12. By the order dated 2.6.2016, the learned Government Pleader was directed to ascertain whether the original of Ext.P1 building permit and the building plan/site plan are available in the office of the 1 st respondent and obtain photocopy of the said documents and also the application submitted by the petitioner and produce it before this Court along with a memo. Pursuant to the said order, the 1 st respondent has filed an affidavit dated 8.6.2016, producing therewith a photocopy of the application submitted by the petitioner dated 13.4.2015 seeking permission to extract and remove ordinary earth from the property in question, and also the building permit and the building plan enclosed therewith. A copy of proceedings No.45/15-16/DOQ/S2/904/15 dated 29.4.2015 of the 1 st respondent, by which the petitioner was granted permission for extracting and removing 750 metric tonnes of ordinary earth from the property in question, has also been produced along with the said affidavit.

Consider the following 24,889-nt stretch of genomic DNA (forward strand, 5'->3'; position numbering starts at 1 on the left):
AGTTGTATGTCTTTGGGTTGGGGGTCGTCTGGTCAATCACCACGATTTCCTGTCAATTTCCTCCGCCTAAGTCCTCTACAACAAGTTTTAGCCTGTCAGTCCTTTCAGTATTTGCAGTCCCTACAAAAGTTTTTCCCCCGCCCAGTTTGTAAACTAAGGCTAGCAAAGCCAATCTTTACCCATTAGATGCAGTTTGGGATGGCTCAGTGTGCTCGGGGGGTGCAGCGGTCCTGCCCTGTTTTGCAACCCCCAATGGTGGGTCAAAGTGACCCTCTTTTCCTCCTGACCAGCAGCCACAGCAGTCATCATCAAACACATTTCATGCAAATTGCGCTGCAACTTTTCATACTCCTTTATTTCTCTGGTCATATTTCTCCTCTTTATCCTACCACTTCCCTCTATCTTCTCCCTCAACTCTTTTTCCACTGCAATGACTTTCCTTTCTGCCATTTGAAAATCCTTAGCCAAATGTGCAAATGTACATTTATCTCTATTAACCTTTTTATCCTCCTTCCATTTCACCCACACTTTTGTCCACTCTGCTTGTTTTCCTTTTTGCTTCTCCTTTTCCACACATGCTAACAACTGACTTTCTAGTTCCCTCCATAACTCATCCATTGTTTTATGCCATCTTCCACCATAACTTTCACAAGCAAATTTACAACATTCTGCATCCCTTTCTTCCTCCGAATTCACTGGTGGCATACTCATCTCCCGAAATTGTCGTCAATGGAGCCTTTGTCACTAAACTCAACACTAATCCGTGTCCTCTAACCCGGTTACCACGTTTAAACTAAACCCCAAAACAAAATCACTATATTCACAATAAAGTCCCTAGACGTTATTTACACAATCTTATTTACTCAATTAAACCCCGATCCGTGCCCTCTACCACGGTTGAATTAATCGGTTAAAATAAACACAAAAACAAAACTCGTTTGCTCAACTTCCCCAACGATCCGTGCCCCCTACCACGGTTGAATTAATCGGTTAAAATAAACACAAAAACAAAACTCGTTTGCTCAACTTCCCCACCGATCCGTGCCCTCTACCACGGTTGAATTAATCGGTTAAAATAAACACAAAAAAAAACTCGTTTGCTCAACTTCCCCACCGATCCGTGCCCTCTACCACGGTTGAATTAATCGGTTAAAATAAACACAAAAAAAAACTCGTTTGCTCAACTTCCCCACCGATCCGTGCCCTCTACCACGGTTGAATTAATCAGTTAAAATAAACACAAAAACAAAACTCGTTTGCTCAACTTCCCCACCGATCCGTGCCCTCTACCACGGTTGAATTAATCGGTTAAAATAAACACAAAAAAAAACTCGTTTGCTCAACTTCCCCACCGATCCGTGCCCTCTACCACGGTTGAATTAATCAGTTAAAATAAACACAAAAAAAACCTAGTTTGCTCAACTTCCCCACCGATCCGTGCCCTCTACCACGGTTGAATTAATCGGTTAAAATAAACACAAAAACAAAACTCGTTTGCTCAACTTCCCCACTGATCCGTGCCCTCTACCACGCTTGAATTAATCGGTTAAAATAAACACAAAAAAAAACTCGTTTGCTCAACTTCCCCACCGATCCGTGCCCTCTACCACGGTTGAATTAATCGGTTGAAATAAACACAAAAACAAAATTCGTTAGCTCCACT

13. Since it is not discernible from the affidavit dated 8.6.2016 filed by the 1 st respondent, whether the original of Ext.P1 building permit is available in the office of the said respondent, the learned Government Pleader sought for time to file a proper affidavit in terms of the order dated 2.6.2016. Accordingly, the case was adjourned to 17.6.2016 for the 1 st respondent to file a proper affidavit and the said respondent was also directed to produce along with the said affidavit copy of the proceedings by which the petitioner was permitted to extract and remove ordinary earth from the property in question.